In this essay I will look at the Berlin Blockade of 1948. This was the first of two Berlin crisis's and has often been cited as the starting point of the cold war. The cold war has often been described as a clash of beliefs, between that of capitalist beliefs and that of communist beliefs. In 1948 Stalin ordered a blockage on all ground access routes between West Germany and West Berlin, effectively trying to starve out the inhabitants of West Berlin, which at the time were Western allies and Western Berliners. I will look at the events leading up to this blockage and the influence that these had on the subsequent crisis. I will look at some of the possible causes for this growing tension between the East and the West and the resulting effect that this tension had. Having done this I will look at the success of the Berlin airlift and the implications this had for future East and West relations. In concluding I will have looked at some of the events that lead up to and influenced the blockage of Berlin as well as some of the possible causes for tension that finally gave way to the Berlin blockage. Finally I will have discussed the success of the Berlin airlift and the subsequent implications that it had for East West relations.
After WWII and the reaching of the Potsdam Agreement, Germany was divided into four zones to be occupied by the US, British, French and Russians respectively. The Russians had an Eastern zone and the US, British and French divided the Western zones amongst themselves, these zones would later be called East Germany and West Germany. However Berlin the capital of Germany was also to be divided into four zones similar to that of Germany itself again with the Soviet zone being called East Berlin and the Western controlled zones being called West Berlin.
One of the first events that influenced the eventual Berlin blockade was the Soviet breaking of the agreements made at the Yalta conference in 1945 in which Russia had agreed to the implementing of democratic elections in liberated countries namely Poland. The Soviet setup communist government in Poland, this angered the Western allies but they conceded on the basis that poles living in London must form part of the government, this happened but the communists always won the majority vote. Stalin was determined to build himself a buffer zone of friendly countries surrounding the Soviet following WWII and saw communists governments as a way of doing this, "For the Russian people, the question of Poland is not only a question of honor but also a question of security. Throughout history, Poland has been the corridor through which the enemy has passed into Russia. Poland is a question of life and death for Russia." (Stalin, Yalta Conference 1945). This is the first sign of the deteriorating relationship between the two emerging super powers of the East and West and would soon lead to many problems that developed in post-war Europe.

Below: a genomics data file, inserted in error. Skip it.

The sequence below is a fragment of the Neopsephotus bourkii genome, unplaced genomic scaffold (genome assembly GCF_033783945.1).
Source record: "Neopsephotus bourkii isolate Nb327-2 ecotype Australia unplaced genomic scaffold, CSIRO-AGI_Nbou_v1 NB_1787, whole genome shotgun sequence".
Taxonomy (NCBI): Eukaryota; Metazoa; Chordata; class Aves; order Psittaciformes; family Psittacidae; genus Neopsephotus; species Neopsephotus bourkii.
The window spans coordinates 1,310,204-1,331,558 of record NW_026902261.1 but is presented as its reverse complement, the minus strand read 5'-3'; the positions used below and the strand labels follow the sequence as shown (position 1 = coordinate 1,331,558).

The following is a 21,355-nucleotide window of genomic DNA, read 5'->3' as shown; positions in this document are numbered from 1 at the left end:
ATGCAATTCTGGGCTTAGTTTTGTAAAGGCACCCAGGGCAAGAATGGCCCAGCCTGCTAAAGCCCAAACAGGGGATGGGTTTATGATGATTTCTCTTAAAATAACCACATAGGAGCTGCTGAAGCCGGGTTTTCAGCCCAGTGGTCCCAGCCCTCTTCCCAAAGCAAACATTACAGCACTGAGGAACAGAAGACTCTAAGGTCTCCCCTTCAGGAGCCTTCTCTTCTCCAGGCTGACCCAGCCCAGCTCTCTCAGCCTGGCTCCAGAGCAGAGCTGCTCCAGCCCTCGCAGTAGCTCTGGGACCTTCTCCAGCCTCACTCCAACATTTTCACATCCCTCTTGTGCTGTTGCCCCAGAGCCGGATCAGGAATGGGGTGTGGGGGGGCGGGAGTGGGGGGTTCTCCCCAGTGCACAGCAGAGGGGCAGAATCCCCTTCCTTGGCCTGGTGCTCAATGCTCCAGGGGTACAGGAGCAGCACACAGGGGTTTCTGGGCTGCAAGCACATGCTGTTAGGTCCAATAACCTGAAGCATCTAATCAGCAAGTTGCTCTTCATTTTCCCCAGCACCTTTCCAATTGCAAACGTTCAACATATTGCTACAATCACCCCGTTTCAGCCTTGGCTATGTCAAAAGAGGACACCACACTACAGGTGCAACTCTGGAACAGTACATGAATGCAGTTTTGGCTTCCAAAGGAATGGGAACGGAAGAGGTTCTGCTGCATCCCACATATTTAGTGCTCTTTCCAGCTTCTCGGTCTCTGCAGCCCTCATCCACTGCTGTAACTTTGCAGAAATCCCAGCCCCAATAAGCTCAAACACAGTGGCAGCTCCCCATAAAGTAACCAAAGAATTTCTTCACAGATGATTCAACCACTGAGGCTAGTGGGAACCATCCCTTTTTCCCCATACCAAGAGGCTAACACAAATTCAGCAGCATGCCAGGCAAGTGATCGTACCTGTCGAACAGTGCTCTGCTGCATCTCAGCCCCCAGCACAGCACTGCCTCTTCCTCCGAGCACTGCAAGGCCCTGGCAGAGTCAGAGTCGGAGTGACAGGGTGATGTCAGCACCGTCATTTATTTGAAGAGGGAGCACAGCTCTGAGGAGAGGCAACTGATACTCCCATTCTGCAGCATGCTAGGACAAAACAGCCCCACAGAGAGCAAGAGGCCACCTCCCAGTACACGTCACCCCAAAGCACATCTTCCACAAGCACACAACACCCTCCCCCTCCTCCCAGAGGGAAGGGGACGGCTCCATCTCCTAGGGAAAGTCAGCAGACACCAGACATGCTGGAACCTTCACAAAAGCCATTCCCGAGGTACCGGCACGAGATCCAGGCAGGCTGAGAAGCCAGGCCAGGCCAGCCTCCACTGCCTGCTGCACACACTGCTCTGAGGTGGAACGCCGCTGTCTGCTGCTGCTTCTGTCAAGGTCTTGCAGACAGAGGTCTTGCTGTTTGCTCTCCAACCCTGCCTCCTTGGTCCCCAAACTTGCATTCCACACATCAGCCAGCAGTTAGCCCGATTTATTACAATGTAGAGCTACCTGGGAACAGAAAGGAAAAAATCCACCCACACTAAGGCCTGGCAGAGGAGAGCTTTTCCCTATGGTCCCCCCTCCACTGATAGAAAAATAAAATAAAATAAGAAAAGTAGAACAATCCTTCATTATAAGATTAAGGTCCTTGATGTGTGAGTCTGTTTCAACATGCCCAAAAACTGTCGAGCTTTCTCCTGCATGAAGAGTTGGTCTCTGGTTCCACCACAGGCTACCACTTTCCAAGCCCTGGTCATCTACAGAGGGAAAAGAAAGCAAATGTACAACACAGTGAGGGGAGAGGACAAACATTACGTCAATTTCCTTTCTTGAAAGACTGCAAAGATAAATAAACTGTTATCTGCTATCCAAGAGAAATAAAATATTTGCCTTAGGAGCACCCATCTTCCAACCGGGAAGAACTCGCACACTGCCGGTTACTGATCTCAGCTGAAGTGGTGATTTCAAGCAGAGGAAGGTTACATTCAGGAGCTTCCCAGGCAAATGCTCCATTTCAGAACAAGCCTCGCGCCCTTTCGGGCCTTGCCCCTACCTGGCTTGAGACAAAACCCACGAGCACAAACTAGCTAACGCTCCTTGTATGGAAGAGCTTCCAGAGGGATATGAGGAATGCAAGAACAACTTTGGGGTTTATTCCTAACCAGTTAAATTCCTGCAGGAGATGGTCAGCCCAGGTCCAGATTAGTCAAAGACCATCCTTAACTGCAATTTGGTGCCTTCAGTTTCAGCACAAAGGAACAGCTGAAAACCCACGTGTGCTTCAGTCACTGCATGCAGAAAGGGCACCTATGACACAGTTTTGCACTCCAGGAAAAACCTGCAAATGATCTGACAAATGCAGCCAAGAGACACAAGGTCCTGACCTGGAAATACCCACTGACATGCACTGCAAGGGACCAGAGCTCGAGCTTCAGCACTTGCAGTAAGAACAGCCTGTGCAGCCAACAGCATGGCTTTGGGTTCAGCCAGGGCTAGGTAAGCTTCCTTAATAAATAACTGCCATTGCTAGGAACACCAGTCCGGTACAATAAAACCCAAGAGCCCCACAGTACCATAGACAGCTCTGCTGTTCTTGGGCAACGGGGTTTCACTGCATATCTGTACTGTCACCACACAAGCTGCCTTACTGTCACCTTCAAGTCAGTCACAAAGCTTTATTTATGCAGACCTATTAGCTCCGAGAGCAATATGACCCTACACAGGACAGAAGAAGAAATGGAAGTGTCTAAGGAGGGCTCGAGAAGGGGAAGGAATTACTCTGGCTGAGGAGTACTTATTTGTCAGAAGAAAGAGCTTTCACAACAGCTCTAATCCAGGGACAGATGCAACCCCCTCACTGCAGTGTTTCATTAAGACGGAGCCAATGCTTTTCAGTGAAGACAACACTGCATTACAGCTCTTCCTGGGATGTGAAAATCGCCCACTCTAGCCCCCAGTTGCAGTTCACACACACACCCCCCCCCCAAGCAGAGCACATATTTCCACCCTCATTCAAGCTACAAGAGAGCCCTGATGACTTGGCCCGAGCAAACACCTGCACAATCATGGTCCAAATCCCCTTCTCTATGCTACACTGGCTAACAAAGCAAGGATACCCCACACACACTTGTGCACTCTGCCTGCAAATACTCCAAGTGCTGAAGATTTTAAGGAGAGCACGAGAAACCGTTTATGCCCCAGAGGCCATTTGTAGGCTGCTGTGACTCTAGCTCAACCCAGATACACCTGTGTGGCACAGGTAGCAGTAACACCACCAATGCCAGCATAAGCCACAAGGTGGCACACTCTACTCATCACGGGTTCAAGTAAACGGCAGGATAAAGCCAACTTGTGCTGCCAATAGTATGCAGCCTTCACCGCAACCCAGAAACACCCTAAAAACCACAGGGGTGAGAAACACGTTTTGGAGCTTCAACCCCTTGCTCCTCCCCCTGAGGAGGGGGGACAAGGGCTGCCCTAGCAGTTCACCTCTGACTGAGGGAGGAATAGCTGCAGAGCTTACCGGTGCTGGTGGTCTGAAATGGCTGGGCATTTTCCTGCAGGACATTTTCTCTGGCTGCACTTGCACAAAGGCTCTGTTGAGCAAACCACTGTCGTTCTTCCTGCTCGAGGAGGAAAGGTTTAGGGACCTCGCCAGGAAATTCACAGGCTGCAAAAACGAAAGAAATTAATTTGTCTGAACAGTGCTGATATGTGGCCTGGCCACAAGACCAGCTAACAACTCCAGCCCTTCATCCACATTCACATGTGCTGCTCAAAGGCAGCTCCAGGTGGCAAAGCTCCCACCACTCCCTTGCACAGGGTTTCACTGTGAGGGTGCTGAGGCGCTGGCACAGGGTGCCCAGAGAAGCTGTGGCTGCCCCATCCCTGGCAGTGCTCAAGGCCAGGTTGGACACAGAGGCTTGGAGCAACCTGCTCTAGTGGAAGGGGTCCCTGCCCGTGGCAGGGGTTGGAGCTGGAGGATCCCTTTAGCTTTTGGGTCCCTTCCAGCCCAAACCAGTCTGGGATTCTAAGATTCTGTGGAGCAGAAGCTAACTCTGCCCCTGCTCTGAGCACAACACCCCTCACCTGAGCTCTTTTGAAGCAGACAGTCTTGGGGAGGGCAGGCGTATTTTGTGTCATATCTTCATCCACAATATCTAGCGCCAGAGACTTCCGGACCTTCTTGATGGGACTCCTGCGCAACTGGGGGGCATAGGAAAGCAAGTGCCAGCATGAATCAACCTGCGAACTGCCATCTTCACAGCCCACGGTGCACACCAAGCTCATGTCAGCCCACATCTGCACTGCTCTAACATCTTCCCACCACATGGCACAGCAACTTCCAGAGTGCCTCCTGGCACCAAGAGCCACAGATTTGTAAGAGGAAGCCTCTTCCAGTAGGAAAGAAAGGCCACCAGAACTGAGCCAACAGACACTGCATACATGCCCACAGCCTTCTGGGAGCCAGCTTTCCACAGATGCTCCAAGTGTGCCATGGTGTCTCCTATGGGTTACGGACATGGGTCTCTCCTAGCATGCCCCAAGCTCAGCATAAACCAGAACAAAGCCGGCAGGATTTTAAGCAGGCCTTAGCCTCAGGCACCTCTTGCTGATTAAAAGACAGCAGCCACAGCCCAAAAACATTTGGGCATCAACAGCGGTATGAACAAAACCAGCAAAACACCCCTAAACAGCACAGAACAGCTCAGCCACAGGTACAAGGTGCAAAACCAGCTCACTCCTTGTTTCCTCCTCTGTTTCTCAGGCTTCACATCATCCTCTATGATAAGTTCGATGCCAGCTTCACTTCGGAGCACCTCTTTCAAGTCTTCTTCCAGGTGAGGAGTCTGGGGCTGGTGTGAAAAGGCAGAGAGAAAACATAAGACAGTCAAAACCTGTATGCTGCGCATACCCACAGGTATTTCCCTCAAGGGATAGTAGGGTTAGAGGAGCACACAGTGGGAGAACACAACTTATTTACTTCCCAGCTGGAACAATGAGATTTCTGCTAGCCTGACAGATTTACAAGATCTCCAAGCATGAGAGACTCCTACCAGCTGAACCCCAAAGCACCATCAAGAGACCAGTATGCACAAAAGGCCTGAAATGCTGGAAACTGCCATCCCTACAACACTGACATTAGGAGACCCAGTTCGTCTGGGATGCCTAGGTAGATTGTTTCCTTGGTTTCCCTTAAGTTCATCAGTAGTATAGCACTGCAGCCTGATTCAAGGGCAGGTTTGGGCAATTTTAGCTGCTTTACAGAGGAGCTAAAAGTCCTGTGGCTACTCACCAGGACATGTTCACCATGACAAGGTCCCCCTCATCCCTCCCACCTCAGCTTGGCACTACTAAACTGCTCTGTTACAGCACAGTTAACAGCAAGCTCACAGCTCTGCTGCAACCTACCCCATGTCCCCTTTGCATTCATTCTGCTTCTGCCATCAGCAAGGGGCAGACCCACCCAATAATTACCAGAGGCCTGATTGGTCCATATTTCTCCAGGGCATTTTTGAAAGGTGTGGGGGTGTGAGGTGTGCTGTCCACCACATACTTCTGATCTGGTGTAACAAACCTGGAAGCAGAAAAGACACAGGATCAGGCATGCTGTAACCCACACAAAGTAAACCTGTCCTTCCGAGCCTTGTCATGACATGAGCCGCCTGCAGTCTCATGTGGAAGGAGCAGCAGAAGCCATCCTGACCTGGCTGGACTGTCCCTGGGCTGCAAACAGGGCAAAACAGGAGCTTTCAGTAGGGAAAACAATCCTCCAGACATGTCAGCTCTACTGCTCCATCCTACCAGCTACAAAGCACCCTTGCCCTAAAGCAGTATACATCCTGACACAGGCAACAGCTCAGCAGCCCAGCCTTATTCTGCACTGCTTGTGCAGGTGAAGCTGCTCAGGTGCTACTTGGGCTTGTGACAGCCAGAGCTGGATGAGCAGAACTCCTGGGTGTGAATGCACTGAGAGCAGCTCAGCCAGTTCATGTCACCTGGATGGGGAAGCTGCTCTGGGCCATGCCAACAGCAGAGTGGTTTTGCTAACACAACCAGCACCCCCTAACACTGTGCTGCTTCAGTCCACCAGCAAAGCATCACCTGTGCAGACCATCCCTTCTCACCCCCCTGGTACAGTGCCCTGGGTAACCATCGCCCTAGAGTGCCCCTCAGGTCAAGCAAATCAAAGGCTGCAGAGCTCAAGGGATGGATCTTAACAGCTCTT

Following this broken agreement and increasing Soviet Eastern control the US decided to implement the Truman Doctrine which was a pact made by the US to support both financially and economically any country that was under communist pressure, "I believe that it must be the policy of the United States to support free peoples who are resisting attempted subjugation by armed minorities or by outside pressures." (Truman Doctrine 1947) This was aimed at keeping both Greece and Turkey free of communist control. After a visit to Europe in 1947 by General George Marshall, Truman was informed that as a result of WWII the European economy was collapsing and that unless the US helped that Europe would turn communist. General Marshall called upon countries to put together a financial plan to help bolster the European economy. This was called the Marshall Plan. The plan was to raise $22billion and with the eventual help of...